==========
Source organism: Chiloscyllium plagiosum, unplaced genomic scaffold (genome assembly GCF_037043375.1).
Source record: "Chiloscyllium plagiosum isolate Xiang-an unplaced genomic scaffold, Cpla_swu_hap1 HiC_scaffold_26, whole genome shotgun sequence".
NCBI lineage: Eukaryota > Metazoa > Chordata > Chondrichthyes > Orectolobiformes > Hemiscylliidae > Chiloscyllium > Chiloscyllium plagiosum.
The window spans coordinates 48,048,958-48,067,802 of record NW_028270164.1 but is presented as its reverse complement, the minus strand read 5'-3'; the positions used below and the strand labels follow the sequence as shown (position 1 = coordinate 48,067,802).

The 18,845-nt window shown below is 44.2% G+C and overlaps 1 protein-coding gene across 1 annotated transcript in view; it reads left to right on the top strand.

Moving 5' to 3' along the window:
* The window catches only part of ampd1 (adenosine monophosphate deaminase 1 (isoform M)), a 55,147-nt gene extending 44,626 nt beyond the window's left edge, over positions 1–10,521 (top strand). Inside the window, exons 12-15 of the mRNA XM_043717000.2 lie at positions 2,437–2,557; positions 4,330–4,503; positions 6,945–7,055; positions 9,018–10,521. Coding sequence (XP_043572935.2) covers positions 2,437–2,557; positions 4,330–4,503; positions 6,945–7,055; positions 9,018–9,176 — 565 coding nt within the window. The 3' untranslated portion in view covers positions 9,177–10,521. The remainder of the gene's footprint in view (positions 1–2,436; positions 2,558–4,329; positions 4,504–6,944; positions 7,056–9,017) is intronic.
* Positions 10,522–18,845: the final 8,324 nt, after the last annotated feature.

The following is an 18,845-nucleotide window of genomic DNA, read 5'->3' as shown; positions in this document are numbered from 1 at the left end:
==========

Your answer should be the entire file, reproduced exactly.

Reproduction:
Source organism: Chiloscyllium plagiosum, unplaced genomic scaffold (genome assembly GCF_037043375.1).
Source record: "Chiloscyllium plagiosum isolate Xiang-an unplaced genomic scaffold, Cpla_swu_hap1 HiC_scaffold_26, whole genome shotgun sequence".
NCBI lineage: Eukaryota > Metazoa > Chordata > Chondrichthyes > Orectolobiformes > Hemiscylliidae > Chiloscyllium > Chiloscyllium plagiosum.
The window spans coordinates 48,048,958-48,067,802 of record NW_028270164.1 but is presented as its reverse complement, the minus strand read 5'-3'; the positions used below and the strand labels follow the sequence as shown (position 1 = coordinate 48,067,802).

The 18,845-nt window shown below is 44.2% G+C and overlaps 1 protein-coding gene across 1 annotated transcript in view; it reads left to right on the top strand.

Moving 5' to 3' along the window:
* The window catches only part of ampd1 (adenosine monophosphate deaminase 1 (isoform M)), a 55,147-nt gene extending 44,626 nt beyond the window's left edge, over positions 1–10,521 (top strand). Inside the window, exons 12-15 of the mRNA XM_043717000.2 lie at positions 2,437–2,557; positions 4,330–4,503; positions 6,945–7,055; positions 9,018–10,521. Coding sequence (XP_043572935.2) covers positions 2,437–2,557; positions 4,330–4,503; positions 6,945–7,055; positions 9,018–9,176 — 565 coding nt within the window. The 3' untranslated portion in view covers positions 9,177–10,521. The remainder of the gene's footprint in view (positions 1–2,436; positions 2,558–4,329; positions 4,504–6,944; positions 7,056–9,017) is intronic.
* Positions 10,522–18,845: the final 8,324 nt, after the last annotated feature.

The following is an 18,845-nucleotide window of genomic DNA, read 5'->3' as shown; positions in this document are numbered from 1 at the left end: